A prehistoric monster snake the length of a school bus that likely fed on supersize turtles and crocodiles has made its way to the Smithsonian Institution for an exhibit opening Friday.
The National Museum of Natural History is featuring a life-size replica of Titanoboa (ty-tan-uh-BOH'-ah) along with a cast of its large vertebra through January 2013. When it was alive, the snake averaged 48 feet long.
Fossils from the world's largest snake were first discovered in 2004 in a coal mine in Colombia that once was a rainforest. Eventually bones from at least 60 of the monster snakes were uncovered.
At first scientists labeled the fossils as being vertebra from a crocodile, but a graduate student noticed there was a difference. A student interning with the Smithsonian eventually discovered the snake's skull. The specimen broke the previous record for snake length by 11 feet.
"It tells you how magical nature is," said Carlos Jaramillo, a staff scientist at the Smithsonian's Tropical Research Institute, who helped make the discovery. "Here we have it, so nature can do many things."
Scientists figure the snake weighed about 2,500 pounds. It was found near fossilized plants, giant turtles the size of a kitchen table and other creatures dating to more than 60 million years ago in the Paleocene era after the dinosaurs.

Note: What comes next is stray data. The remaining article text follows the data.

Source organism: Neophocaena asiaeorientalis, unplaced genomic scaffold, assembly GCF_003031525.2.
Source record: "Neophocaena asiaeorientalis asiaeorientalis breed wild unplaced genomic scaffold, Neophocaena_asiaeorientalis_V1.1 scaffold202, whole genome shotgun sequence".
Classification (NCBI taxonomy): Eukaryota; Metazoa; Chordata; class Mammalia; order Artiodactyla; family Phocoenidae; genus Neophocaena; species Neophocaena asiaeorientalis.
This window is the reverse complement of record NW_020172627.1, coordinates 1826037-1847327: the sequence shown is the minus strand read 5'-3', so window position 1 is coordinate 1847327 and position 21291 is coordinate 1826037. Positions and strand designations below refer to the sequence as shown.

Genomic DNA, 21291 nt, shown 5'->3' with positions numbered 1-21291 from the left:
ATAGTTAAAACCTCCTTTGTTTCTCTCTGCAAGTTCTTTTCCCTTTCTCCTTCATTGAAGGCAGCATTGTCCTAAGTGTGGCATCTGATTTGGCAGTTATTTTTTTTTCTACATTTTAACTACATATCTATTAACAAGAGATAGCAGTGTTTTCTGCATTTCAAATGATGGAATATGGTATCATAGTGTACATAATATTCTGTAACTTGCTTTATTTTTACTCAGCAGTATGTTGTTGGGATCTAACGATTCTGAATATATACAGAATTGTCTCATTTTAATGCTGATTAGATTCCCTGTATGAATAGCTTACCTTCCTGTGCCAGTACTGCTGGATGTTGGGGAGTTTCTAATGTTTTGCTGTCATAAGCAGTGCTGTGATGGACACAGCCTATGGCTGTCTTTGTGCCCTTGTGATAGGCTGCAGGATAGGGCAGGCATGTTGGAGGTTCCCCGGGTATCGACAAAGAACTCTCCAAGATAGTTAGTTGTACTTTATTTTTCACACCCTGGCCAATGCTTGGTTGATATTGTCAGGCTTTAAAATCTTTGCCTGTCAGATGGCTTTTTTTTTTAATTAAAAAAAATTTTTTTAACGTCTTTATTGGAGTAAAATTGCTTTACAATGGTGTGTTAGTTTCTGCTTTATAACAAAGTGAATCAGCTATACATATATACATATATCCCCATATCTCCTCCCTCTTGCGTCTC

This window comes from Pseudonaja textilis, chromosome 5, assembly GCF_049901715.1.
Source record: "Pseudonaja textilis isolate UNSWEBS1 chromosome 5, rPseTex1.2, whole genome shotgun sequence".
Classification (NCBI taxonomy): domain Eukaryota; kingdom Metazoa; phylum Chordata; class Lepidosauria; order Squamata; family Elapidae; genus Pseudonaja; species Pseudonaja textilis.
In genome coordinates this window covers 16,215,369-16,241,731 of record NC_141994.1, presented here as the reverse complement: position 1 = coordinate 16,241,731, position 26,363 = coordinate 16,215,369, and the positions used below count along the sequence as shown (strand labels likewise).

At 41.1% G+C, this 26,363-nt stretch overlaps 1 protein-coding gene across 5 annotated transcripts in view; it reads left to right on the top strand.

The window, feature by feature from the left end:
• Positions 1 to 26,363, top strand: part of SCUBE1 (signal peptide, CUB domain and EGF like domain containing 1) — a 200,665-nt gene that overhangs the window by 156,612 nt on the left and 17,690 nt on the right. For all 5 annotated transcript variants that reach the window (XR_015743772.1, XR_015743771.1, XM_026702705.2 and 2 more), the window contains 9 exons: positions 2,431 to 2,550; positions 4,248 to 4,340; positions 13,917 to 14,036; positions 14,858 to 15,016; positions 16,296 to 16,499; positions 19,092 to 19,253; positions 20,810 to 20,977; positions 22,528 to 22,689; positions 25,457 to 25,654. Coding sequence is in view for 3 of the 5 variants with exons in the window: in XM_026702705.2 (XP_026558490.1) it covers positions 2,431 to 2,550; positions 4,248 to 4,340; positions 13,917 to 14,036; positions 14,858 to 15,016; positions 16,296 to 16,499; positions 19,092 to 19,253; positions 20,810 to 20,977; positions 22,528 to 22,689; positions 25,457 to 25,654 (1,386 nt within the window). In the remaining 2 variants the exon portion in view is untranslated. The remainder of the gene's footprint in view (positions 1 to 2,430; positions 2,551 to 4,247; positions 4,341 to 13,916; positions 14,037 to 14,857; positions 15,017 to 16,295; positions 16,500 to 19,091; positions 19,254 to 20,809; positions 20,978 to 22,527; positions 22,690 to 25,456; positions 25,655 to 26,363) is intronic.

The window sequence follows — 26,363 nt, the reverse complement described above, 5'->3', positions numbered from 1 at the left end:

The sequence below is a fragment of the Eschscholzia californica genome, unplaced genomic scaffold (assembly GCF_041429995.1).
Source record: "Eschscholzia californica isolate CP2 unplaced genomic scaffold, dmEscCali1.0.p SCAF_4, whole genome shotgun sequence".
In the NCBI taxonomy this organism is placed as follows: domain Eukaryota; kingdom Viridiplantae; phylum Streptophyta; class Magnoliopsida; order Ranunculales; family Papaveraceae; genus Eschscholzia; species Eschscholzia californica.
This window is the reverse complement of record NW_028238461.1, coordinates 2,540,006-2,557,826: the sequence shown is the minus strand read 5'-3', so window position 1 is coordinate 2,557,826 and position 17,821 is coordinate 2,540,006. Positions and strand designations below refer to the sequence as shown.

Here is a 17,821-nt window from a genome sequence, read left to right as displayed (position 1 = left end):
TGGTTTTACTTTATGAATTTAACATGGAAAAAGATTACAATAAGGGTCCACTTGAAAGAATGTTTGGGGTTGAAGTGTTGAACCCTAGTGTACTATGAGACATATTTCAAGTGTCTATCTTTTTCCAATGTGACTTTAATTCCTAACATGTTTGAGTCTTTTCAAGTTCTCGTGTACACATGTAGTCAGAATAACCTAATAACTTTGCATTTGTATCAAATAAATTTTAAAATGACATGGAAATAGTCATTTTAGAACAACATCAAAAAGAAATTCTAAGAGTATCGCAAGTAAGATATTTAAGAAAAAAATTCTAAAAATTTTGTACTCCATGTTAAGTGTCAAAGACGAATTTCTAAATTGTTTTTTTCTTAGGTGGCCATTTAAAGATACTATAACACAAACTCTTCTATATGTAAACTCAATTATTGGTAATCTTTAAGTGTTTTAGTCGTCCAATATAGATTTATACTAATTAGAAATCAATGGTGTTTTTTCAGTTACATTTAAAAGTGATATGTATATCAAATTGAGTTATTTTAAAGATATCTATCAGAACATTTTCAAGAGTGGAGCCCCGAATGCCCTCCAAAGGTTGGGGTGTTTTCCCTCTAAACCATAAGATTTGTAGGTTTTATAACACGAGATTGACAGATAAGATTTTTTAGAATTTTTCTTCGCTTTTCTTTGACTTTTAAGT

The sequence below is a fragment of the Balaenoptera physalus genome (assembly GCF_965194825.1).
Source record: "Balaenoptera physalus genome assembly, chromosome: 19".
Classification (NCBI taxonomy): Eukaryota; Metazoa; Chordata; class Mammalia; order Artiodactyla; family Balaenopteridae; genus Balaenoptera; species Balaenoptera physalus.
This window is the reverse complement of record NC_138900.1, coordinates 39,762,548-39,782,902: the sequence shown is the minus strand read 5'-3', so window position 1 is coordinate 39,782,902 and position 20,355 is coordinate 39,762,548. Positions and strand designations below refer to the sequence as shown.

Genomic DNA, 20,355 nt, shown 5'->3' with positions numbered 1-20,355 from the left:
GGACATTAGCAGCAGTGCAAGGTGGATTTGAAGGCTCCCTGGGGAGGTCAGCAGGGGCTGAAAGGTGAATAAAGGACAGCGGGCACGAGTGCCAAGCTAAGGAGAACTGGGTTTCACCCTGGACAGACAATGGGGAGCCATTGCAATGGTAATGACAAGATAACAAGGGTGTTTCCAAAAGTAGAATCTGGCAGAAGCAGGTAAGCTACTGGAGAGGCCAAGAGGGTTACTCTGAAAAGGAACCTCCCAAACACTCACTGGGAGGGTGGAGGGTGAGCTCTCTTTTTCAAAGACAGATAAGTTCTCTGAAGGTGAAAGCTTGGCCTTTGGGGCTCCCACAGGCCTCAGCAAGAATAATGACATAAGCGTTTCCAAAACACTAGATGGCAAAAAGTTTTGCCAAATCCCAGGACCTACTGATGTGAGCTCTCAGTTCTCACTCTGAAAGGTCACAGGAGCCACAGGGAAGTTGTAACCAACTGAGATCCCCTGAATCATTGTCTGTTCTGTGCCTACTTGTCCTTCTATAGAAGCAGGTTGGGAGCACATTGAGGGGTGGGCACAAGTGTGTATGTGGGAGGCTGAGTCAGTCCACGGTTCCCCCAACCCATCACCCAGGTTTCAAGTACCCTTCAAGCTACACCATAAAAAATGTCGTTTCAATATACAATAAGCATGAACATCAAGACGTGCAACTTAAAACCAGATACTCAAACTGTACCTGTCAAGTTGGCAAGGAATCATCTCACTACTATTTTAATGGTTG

Titanoboa was related to modern boa constrictors and anacondas. Scientists say it was the world's largest predator and large enough to eat a cow or a human easily. It likely fed on large turtles or crocodiles while spending most of its time in water.
One meal could last it an entire year because of its long digestive process.
After the fossils were uncovered, it took a year to determine the snake's full length. Jason Head, a professor from the University of Nebraska-Lincoln, developed a mathematical model to calculate the massive size.
Until the discovery in the coal mine, there were few opportunities to find signs of the prehistoric life of tropical rainforests because thick vegetation blocked any archaeological expedition, said Jonathan Bloch, a paleontologist at the Florida Museum of Natural History at the University of Florida in Gainesville where scientists continue to study the full set of fossils.
"The tropics have been this closed window for so long," he said. "We had really essentially no idea what the animals look like in what should be an incredibly diverse region."
Scientists also developed a method to estimate the temperature of the climate that produced such a beast. They estimate the rainforest at that time was several degrees warmer than it is now, helping to grow much larger creatures. Their findings were first reported in 2009 in the journal Nature.
On Sunday, the Smithsonian Channel will debut a new documentary about the discovery, "Titanoboa: Monster Snake."
After the Smithsonian display, the exhibit will move to the Florida Museum of Natural History, the University of Nebraska and the BioMuseuo in Panama.
Titanoboa Exhibit: http://www.sites.si.edu/titanoboa
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